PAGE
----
Diagnosis of Choledochal Cyst

In some cases, a prenatal (pregnancy) ultrasound can reveal your child’s choledochal cyst before birth. If the condition is not diagnosed before birth, a choledochal cyst may be found at any time during childhood. Typically, a choledochal cyst is found when a child visits their pediatrician (doctor who specializes in treating children) for abdominal pain. Your child’s doctor may use one or more of the following tests to make a diagnosis:

  • Computerized tomography (CT) scan. This test uses X-ray and specialized computers to create detailed images of your child’s gallbladder, bile ducts and surrounding structures.
  • Intraoperative cholangiography. This test uses ultrasound and X-ray to create detailed images of your child’s gallbladder, bile ducts and surrounding structures. The surgeon performs this imaging test at the time of your child’s surgery.
  • Ultrasound. This test helps your child’s doctor get a closer look at the gallbladder and determine if your child has a cyst and possibly dilated biliary tree.
  • Magnetic resonance cholangiopancreatography (MRCP). This test helps your child’s doctor closely check the tubes that are in the liver and that extend to the pancreas. This is a safe option for more detailed pictures.

Treatments for Choledochal Cyst

If your baby or child has this condition, they will need surgery to remove the cyst or cysts. Having the cysts removed at a young age can reduce your child’s risk of developing bile duct cancer in later life. For this reason, your child may either be monitored for a period of time with repeat imaging, or surgery may be scheduled soon after your child is diagnosed with this condition.

In most cases, your child’s surgeon will approach this operation with a minimally invasive technique called laparoscopic surgery. For the surgery, your child will be under general anesthesia (fully asleep). To begin, the surgeon will make tiny incisions (cuts) in your child’s abdomen. They then will insert a tiny camera into one hole and thin surgical tools into the others.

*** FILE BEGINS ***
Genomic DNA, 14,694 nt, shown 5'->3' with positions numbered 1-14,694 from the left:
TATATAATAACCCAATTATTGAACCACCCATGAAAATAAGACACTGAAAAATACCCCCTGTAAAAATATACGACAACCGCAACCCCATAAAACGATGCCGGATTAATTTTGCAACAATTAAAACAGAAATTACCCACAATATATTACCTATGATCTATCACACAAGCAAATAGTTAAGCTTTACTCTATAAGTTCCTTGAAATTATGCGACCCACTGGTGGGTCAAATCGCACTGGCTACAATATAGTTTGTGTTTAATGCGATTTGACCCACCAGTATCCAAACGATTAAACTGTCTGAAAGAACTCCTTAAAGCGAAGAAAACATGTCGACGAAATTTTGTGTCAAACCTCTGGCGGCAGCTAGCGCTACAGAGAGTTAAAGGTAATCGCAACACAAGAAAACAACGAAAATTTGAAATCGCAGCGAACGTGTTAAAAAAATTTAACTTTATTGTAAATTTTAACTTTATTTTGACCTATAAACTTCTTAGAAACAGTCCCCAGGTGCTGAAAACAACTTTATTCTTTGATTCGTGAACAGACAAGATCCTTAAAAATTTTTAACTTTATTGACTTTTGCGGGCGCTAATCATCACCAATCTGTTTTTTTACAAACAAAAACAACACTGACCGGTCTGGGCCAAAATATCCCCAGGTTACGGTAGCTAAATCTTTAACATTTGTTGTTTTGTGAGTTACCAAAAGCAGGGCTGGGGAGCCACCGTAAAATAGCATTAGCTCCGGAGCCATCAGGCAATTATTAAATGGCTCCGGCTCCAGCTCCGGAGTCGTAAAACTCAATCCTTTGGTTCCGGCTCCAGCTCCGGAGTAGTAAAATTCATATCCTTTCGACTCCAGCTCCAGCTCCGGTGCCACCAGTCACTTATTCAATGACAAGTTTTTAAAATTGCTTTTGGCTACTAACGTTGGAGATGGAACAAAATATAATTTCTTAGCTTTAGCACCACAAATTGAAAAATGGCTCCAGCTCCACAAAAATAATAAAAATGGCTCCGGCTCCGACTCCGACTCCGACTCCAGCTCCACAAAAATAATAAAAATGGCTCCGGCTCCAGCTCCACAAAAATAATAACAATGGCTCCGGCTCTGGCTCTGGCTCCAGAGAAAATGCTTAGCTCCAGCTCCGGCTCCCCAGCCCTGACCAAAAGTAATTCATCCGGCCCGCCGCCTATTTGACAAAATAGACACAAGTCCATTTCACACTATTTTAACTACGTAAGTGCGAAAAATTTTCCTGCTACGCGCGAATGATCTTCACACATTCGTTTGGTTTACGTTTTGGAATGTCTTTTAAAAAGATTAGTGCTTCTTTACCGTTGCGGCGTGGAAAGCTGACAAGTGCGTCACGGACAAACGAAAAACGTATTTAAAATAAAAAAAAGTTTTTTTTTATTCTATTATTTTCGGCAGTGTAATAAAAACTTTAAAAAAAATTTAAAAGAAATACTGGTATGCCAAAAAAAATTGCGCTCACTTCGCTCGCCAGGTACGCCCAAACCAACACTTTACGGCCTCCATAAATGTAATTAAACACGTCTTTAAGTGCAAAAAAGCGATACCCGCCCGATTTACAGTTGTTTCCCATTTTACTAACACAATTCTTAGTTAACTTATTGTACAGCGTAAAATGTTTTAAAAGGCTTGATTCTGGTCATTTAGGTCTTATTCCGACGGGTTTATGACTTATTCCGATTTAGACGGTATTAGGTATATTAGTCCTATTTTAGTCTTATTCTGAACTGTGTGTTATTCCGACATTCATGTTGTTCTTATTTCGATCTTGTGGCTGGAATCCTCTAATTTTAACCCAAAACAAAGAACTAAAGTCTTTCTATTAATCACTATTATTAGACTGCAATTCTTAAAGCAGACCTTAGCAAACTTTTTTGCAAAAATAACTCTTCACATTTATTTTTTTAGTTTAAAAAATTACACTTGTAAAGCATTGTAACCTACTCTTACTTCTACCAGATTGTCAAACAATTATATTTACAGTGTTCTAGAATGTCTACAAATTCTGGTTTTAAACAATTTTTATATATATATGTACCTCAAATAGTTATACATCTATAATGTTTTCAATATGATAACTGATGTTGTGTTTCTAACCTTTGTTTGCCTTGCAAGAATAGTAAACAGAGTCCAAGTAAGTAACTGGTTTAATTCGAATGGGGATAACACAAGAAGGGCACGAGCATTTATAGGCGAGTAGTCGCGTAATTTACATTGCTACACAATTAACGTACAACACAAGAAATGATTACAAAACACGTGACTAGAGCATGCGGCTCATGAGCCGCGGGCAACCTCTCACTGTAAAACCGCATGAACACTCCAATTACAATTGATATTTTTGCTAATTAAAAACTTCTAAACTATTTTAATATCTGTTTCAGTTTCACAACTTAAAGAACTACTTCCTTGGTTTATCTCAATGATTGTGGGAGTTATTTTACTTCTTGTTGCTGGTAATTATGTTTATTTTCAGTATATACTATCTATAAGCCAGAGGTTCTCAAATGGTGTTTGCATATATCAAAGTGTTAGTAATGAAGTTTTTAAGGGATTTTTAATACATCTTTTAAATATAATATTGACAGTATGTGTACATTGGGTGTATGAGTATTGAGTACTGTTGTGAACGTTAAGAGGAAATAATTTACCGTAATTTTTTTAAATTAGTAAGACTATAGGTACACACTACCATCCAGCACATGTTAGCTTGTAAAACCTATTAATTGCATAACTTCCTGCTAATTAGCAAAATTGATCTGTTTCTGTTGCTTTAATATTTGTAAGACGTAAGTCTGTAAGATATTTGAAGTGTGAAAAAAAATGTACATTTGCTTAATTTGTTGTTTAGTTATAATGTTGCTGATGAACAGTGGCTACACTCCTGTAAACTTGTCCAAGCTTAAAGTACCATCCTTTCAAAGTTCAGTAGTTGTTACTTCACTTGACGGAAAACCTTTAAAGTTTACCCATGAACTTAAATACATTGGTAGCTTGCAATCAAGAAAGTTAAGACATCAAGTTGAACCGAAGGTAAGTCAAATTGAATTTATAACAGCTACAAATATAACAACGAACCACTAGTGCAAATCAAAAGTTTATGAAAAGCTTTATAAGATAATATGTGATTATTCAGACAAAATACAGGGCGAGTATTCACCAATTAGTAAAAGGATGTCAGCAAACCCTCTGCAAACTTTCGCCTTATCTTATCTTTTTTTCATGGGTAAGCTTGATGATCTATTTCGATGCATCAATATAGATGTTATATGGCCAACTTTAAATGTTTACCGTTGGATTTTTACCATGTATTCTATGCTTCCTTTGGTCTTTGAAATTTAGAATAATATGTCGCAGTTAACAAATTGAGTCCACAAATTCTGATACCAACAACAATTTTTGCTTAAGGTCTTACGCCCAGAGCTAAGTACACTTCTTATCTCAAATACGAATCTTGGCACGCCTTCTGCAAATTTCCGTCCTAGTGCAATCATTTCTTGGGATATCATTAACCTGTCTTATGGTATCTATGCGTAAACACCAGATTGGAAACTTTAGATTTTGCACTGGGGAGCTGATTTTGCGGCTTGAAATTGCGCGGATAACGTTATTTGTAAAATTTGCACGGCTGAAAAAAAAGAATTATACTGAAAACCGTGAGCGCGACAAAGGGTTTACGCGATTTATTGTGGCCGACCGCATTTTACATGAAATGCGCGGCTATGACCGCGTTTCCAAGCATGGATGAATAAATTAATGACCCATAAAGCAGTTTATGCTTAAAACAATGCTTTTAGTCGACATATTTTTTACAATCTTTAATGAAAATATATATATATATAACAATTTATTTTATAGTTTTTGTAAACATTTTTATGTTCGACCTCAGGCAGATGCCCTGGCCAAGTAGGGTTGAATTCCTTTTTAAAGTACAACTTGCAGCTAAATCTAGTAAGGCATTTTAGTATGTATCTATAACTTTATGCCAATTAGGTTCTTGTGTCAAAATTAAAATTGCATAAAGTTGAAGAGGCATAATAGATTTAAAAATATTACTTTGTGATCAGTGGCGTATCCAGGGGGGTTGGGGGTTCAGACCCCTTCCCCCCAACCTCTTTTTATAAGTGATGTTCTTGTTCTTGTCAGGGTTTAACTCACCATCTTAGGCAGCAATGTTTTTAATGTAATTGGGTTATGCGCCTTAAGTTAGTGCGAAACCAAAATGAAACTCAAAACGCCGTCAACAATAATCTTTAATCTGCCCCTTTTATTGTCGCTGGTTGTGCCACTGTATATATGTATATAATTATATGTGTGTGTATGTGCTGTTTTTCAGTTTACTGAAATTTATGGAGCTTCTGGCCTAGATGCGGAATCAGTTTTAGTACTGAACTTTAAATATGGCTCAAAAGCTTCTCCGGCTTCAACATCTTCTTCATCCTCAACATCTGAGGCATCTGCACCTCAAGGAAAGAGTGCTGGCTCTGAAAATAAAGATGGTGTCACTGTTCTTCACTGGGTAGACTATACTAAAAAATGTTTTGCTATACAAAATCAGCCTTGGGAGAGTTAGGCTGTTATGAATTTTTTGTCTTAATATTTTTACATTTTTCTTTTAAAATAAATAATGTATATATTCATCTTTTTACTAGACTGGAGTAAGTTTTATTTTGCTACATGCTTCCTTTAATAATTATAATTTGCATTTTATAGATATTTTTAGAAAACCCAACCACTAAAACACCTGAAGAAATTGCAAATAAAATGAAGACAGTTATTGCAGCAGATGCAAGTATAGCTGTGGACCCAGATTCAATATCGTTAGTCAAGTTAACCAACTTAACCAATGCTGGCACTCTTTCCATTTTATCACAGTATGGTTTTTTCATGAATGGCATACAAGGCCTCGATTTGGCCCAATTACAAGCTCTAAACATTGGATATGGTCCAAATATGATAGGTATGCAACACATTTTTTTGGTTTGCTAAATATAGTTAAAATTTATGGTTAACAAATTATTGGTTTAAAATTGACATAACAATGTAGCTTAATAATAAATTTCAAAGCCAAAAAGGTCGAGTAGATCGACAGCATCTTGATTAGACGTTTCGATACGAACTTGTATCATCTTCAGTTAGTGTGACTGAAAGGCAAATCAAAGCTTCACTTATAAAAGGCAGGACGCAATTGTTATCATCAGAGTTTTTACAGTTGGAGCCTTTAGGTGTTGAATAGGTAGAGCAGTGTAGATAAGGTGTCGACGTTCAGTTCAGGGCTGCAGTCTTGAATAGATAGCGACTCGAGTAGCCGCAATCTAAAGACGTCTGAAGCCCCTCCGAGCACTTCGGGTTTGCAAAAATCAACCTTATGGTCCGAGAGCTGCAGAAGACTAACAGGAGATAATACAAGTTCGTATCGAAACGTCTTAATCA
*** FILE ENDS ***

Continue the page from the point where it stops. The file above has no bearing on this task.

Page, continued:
Your child’s surgeon will use a monitor to see inside your child’s abdomen using the surgical camera. The surgeon will remove the cyst or cysts with the surgical tool through one of the incisions. This may involve other surgical procedures as deemed necessary, such as a liver biopsy or a cholangiogram (contrast in the biliary tree). The surgeon will then make a connection between the liver structures and the intestines to allow for bile flow. After removal, the surgeon will close the incisions with stitches and bandages.

Your child will spend several hours in a recovery area. The care team will carefully monitor your child as they wake up from the anesthesia. An intravenous (IV) line will supply fluids through a vein to help keep your child hydrated and avoid dehydration. Once your child begins showing signs of progress (such as bowel function) and they are cleared by the surgical team, they will be able to drink clear liquids and, later, solid foods.

Your child will spend a minimum of three to five days in our hospital following the surgery. During this time, they may receive medicines to reduce the risk of infection and/or manage any pain. Your child will typically see their surgeon for a post-operative appointment and then again around six weeks after their procedure. After that, your child will see their gastroenterologist for routine lab work and monitoring.

Request an Appointment

Contact an Orlando Health doctor

If you suspect that your child may have a choledochal cyst, make an appointment with an Orlando Health pediatrician today so your child can start on the road to improved health.